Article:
Former Argentinian president Mauricio Macri broke his silence, two days after the scandal regarding his backing of social repression in Bolivia in 2019, he refuted the facts and claimed to be politically persecuted.
Already in the international spotlight following the Bolivian government’s complaint against his support with military weapons during the protests that followed the coup against Evo Morales, the former president released a letter in which he not only “vehemently denied the veracity of the accusations” but also took the opportunity to discredit Alberto Fernández.
In his response, Macri condemned the letter that Fernández sent to the Bolivian authorities expressing pain and embarrassment and asking forgiveness to Bolivia, labelling the allegation as false facts in which, he claimed, they want to “involve me”.
Despite clear evidence on the November 2019 coup shown by the Bolivian authorities, the ex-president of Argentina maintained that “following allegations of fraud and the subsequent resignation of Evo, and in line with the Organization of American States (OAS) and the European Union, Argentina provided humanitarian assistance”.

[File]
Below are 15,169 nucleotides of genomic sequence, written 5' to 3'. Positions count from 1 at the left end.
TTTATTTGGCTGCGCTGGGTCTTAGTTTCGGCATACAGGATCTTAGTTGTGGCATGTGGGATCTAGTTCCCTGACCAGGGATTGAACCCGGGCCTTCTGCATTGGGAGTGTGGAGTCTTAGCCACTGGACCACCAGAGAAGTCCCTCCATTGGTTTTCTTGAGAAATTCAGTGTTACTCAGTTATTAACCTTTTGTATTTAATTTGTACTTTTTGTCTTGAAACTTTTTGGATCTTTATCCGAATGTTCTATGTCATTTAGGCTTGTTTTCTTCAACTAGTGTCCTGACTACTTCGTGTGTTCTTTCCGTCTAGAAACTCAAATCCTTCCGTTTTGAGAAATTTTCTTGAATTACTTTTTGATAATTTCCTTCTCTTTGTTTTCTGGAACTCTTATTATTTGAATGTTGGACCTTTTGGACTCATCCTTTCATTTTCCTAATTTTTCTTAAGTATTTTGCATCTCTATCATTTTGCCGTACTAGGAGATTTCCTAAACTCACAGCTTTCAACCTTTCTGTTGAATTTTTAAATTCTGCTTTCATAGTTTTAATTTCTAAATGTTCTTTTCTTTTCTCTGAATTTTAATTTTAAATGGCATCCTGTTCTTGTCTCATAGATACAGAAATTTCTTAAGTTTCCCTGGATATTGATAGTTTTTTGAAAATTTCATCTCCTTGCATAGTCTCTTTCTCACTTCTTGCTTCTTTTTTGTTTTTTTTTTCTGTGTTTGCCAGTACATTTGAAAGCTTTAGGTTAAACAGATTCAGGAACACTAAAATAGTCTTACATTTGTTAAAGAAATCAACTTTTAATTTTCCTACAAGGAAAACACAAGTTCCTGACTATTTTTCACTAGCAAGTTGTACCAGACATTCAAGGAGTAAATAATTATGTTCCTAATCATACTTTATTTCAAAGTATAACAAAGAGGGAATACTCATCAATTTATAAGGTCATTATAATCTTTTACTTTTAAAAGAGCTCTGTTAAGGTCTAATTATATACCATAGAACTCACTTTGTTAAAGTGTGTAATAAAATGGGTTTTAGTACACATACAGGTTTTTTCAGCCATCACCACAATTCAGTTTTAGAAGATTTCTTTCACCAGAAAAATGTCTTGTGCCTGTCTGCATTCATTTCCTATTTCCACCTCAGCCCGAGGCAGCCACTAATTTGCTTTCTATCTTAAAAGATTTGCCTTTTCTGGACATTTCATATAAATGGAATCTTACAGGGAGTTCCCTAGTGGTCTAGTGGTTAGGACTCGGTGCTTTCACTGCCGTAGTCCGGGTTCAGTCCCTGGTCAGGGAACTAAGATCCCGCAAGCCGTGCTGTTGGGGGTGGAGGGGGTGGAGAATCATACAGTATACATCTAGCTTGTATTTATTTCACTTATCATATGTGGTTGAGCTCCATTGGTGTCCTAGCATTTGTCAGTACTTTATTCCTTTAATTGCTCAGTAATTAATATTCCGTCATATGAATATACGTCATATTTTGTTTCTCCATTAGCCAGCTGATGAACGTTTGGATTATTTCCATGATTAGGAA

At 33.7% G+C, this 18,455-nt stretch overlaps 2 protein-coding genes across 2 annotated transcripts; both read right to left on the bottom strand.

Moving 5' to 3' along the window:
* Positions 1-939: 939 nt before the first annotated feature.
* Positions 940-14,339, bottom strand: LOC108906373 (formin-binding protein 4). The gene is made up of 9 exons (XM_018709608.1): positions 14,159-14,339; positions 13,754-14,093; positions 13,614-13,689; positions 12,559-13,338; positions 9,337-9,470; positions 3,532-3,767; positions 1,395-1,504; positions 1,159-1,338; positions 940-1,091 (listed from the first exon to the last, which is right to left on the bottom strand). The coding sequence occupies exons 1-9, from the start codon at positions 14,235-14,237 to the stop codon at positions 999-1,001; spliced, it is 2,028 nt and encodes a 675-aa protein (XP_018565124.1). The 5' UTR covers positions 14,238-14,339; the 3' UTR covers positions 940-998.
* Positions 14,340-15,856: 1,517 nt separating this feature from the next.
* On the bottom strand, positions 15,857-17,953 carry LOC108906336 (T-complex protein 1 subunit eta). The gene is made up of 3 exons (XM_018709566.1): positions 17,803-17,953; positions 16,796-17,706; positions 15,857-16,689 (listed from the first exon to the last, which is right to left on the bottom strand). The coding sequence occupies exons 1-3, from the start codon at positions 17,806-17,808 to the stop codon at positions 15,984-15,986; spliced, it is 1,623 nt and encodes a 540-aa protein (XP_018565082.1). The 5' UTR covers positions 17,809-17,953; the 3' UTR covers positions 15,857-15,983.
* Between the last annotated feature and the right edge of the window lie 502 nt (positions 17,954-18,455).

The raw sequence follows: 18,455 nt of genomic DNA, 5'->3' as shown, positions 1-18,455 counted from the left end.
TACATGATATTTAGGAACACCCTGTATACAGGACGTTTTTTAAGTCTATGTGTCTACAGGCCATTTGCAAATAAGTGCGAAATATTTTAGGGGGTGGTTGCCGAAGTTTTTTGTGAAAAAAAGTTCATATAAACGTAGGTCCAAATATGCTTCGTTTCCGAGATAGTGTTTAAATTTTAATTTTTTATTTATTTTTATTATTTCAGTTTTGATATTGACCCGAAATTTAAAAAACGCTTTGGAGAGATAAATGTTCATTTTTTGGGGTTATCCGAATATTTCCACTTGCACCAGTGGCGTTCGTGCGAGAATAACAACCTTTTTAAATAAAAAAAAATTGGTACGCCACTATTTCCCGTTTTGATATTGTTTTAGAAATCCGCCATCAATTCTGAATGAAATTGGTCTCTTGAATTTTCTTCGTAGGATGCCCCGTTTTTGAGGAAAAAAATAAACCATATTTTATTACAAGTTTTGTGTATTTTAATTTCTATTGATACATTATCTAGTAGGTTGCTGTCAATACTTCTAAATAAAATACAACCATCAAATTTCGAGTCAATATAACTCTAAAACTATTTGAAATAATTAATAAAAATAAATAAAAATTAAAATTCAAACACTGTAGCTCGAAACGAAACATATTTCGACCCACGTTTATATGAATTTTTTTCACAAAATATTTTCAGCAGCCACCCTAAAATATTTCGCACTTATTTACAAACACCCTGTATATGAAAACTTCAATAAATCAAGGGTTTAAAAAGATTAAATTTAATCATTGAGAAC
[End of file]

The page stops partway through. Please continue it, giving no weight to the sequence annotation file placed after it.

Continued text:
“Everything that was said is false. It’s all a lie”, wrote Macri, who deemed the allegations “unsubstantiated” and said they were part “of the alienating and paranoid dynamics of a weak government that looks to hide the reality that haunts it”.
Macri claimed once more that he is a victim of persecution and that this is “a new attempt to divert the attention from the failure in managing the pandemic, the economic failure and management of vaccines”.
He also took the opportunity to point out that the current government has let the Argentines down and in the midst of the electoral campaign that is already felt in the country he added that he hopes “[the government] is widely defeated in the October elections in order to limit the immeasurable damage it’s committing”.
Last Thursday, during a press conference, the Bolivian Foreign Minister, Rogelio Mayta, disclosed a letter signed by the commanding general of the Bolivian Air Force, Jorge Gonzalo Terceros Lara, that was sent to the former Argentine ambassador Normando Álvarez García.
The document highlights how Macri’s government supplied equipment and material in order for Jeanine Añez’s de-facto government to suppress public protests.
Mayta recalled that Evo Morales left office on 10 November 2019 and the letter is dated 13 [November]. This war material, he added, came to consolidate Añez’s de-facto government by force.
In the last hours, the head of the Ministry of Security, Sabina Frederic, confirmed there are notes that report the shipment of war material and clarified that even though initially there were talks about 40,000 cartridges, there were in fact 70,000, almost double, as indicated in one of the notes. (PL)